Q. What do you think the knew illumination of the 45-minute rule will have on the race this week end?
DAVID DONOHOE: Jeff why don't you lead that one.
JEFF SEGAL: I think the elimination of the 45-minute rule will definitely be interesting. My position as a driver is we have a really talented engineering staff would calls a great strategy of our car. That's been great the last few years. I let them do the heavy lifting with that and ultimately I yield to whatever they think is best.
In terms of how it will impact the race, I'm not sure it will have a huge bearing on there. I know that the last few races we have been struggling because the Mazda has a lot less range on a fuel tank that some of the other cars and GT and that's been a real issue. I think GRAND-AM has been eliminating the 45-minute rule has been attempt to go fix some of that issue maybe be altering some of the fuel strategy at the beginning of the race to make it less of a fuel mileage race at the end of the race and less of a problem. Not sure how that will work.
It's not my job to know how that works. Hopeful it will work out well but I don't expect it will be a huge change for the racing.
DAVID DONOHOE: It's a real toss-up how that's going to pan out when that 45-minute rule came in, in BP, anyway, there was pretty big diversity in the fuel mileage in the engine; Ford being one of the strongest, they seemed to go forever. Seemed like they had fuel in the role cage or something, just never had to stop. Whereas the six-cylinder Porsche was sucking fuel like crazy; we had a real disadvantage when we were running that engine.
Now most of the cars, we still have one six-cylinder Porsche back in the field. But most of the cars are similarly laid out, V8, nearly five-liter, so you would think that they were quite similar on fuel economy but some still have advantages over the others.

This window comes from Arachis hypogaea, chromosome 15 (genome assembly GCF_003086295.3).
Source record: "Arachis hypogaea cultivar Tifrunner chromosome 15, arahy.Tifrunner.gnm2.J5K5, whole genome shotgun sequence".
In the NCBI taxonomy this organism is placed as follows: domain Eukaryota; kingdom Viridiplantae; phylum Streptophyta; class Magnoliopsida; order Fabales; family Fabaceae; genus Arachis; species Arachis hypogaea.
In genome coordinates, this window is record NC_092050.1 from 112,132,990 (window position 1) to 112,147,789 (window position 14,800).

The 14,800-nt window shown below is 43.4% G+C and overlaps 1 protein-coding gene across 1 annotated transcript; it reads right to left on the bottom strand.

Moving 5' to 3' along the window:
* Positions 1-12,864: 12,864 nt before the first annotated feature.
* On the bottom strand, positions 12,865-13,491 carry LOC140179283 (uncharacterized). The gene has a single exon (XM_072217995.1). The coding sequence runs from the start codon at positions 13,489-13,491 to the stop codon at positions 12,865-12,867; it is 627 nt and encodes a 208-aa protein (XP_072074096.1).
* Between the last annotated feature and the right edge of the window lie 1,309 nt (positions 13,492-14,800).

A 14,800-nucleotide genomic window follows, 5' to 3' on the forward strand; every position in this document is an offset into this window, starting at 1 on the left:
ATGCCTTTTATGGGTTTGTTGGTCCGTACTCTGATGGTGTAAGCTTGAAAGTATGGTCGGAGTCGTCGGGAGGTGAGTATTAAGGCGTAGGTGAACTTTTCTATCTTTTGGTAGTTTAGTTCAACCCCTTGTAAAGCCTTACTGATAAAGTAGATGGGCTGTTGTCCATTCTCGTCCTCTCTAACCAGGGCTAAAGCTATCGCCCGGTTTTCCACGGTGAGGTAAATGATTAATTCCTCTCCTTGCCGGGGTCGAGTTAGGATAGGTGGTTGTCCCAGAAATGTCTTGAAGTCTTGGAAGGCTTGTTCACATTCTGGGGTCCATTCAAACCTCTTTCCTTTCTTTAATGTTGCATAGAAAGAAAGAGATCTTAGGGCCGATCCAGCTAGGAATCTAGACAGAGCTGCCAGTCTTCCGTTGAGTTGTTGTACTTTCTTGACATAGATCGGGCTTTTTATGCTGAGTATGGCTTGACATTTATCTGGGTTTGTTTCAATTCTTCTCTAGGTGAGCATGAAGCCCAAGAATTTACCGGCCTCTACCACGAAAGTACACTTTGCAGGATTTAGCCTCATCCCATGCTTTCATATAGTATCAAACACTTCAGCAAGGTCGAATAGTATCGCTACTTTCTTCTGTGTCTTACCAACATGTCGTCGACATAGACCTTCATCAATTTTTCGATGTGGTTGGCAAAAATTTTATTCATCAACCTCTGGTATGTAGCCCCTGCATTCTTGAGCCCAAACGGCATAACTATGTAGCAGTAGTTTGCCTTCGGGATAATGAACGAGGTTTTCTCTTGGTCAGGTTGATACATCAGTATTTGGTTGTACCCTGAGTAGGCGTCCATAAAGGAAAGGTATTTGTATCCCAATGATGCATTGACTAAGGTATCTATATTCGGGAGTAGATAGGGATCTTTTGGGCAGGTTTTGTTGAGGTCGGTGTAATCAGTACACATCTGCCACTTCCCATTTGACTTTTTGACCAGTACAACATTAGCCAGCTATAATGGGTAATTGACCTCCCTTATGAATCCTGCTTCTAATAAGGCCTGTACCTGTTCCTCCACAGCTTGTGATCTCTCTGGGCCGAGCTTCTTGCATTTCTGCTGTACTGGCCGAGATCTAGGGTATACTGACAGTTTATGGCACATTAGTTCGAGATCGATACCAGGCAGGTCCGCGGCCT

So we don't know how that plays and I know with the 9 car, it's particularly interesting because they have three drivers in that car and even the short races. Each driver is going to have a full stunt. We are changing the races from -- what would be a two-stop and a splash and changing the strategy as far as when you're going to change drivers, because of the amount of time you're going to be stopped for fuel or for tires; that's really how those calls are made when the driver changes happen.
And now I think it's changing where if you can do it on two stops, that's what you do. What happens there's a yellow in the middle one of those stints? Well, if you don't pit and you go a lap down, you don't pit because they are waiting for the window to open to only stop twice. So it will be more challenging for a guys that go a lap down to get their lap back, because really the way the pit stops rule work, you can get a lap back if all of the leaders pit, and you can cycle around to the back of the grid and all of the leaders are right behind and you can pit later and basically pull up behind them and be on the same lap and be ready to go and fight for it again.
So really, who knows. There's another big change, as well, for the GTs anyway, Continental is coming out a new tire mold or new shape of the tread and this is the hope to make it so there are less -- they last longer. This is on front tire only. There are quite a few changes. We'll see how the races are going to pan out, in the long run, anyway.
Q. Jeff, there's been a lot of talk about the GT cars coming in, but there has not been a lot of talk about Mazda. Have you guys talked 2012 yet?
JEFF SEGAL: We have started talking 2012 but right now everybody's focus is that 2011 ends successfully for our car and our team and manufacturer. You know there have been discussions about next year. I think it's still a little bit -- to know exactly what's going on, I think a clearer picture will be revealed, not just for us internally, but also all of the fans and people that follow the series. I expect to see Mazda, certainly, have a stronger GRAND-AM presence, and they have been a good partner to our program and loyal to GRAND-AM and I don't think that will change.